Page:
By Dave Akka, Managing Director, Magic Software Enterprises UK

CRM applications promise to increase efficiency between departments, improve cross-sell and up-sell opportunities and enhance customer satisfaction by providing convenient access to customer data throughout customer-related processes. The ideal CRM implementation provides users with actionable, real-time data from multiple enterprise systems, turning a “vanilla” CRM information repository into a valuable resource.

Integrating data and processes from multiple sources into one system increases the chance of satisfying all stakeholders and creates operational efficiencies.

However, making CRM data and processes available throughout the enterprise is not easy. In fact analysts at Meta Group estimate that up to 75% of CRM implementations fail. Like most large and complex projects there are many challenges, including defining priorities for different departments and securely and reliably moving data across different technical environments such as legacy systems, mobile apps, and public and private cloud architectures. If not well thought-out or implemented using the wrong tools, instead of providing the promised benefits, these projects can end up wasting company time and resources.

Here are six reasons why CRM projects fail.

  1. The big picture is missing. Companies typically have a wealth of customer data stored in various information silos across the organization, from accounts receivable, manufacturing, pre-sales, sales, customer support, and logistics. Companies need to consider the entire picture of the customer’s digital world (including structured and unstructured data from social media networks, e-commerce interactions, website visits, email and messaging interactions), define what’s most important and make sure it can be actionable, by bringing it into work flows. Without a high level understanding of who needs what data, where and when, it’s almost impossible to provide users with the actionable real-time information they need to be more productive. Whether it’s one data source or several, lacking a big picture view of the enterprise leads to further silos and missed opportunities.Ensure you have a big picture view by mapping out the information flows your enterprise needs in order to run its most common and critical processes from CRM to ERP, call center, e-commerce, and other enterprise systems to ensure a full and complete view of customer histories, orders, credit status, service issues, and more. Visualising these data flows allows users to contribute their intimate knowledge of bottlenecks and shows where integration can automate processes that are currently manual and laborious.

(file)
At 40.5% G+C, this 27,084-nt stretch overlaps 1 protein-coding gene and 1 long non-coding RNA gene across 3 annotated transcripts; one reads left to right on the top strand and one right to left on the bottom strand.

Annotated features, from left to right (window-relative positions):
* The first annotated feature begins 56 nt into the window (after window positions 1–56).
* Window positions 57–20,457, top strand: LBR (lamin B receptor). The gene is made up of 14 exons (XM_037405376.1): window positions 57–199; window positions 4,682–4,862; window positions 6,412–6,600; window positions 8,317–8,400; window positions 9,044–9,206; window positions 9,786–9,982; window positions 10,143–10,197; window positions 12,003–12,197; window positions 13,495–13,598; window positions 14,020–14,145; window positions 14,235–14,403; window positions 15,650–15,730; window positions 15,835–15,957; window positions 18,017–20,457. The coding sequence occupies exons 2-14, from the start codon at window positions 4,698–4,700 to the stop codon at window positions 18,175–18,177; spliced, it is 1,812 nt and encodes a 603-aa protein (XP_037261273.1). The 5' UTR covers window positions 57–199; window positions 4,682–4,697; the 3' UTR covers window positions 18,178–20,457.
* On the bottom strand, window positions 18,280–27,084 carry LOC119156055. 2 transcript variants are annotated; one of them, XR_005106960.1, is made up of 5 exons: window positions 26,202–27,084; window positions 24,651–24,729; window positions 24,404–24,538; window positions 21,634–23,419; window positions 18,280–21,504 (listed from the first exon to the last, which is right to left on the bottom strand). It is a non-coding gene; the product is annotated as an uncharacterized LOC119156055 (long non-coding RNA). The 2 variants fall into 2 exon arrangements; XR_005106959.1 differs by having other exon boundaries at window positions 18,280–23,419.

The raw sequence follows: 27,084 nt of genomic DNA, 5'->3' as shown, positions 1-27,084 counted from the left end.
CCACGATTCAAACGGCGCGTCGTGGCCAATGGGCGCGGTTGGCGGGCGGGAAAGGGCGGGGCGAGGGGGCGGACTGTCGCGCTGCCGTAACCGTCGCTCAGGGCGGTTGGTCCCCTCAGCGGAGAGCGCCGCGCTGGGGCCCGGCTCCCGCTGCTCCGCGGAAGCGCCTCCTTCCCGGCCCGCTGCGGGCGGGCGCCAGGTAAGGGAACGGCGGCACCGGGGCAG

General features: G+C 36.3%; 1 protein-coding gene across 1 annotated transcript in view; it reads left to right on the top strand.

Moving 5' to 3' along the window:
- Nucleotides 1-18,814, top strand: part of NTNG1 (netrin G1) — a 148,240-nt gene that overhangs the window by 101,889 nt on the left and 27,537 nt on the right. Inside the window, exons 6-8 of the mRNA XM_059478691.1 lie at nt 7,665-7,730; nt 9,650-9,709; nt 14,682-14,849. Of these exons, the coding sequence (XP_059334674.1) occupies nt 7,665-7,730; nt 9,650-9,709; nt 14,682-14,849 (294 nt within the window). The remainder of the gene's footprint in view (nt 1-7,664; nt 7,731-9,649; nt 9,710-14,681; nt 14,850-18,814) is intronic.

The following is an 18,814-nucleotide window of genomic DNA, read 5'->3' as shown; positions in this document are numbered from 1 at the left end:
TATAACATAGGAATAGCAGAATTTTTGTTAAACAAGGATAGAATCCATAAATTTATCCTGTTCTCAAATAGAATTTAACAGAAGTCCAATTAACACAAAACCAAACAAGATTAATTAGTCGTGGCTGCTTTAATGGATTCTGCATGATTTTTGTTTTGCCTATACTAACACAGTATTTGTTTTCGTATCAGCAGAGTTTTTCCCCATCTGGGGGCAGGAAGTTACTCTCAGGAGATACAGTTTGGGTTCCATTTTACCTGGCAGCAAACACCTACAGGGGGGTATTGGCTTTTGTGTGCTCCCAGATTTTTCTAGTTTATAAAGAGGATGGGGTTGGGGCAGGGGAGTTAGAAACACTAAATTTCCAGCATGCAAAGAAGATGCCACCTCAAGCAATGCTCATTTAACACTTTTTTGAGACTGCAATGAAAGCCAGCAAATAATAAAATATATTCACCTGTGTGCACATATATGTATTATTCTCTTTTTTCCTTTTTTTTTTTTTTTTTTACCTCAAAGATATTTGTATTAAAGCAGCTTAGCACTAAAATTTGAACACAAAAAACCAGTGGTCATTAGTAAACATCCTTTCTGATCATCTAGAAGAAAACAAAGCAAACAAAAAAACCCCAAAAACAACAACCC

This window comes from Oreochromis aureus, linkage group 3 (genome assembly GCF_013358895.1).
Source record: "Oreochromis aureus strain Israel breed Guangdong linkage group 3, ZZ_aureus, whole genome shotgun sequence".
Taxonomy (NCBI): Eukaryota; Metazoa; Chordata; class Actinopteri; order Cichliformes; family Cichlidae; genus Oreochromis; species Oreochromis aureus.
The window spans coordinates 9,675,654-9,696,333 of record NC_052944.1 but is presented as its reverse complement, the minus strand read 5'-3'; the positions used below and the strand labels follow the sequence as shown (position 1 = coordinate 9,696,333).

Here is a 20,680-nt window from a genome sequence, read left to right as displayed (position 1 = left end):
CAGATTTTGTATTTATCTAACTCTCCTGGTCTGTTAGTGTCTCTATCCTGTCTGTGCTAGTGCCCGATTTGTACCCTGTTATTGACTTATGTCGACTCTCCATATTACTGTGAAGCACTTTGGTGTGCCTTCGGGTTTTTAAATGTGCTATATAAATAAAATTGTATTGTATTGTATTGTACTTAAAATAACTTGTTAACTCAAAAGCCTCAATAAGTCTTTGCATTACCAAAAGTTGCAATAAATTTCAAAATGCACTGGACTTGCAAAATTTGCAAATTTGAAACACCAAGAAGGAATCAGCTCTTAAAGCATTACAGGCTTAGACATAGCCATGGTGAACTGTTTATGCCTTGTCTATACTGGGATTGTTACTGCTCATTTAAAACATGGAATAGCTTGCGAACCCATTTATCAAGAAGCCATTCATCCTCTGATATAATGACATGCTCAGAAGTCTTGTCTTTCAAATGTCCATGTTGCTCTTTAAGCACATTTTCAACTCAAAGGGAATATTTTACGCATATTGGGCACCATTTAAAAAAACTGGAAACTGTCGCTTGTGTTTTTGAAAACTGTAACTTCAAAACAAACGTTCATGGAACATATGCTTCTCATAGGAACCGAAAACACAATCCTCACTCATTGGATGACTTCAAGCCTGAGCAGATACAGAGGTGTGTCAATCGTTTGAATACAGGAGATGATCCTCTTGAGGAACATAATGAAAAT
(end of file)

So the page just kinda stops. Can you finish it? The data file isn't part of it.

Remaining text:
A big picture view often leads to the inclusion of systems that may never have been considered, such as external social media tools. While many CRM systems offer their own social tools and connectors, they often don’t cover the whole range of social media on which customers discuss the company and marketing, customer service and account managers communicate with customers. Social messages are very useful to sales, who can gain a better understanding of their customer while actionable social media alerts allow customer services to quickly respond to customer concerns. Therefore, it’s worthwhile for companies to examine specialised social management tools that can best fit their needs.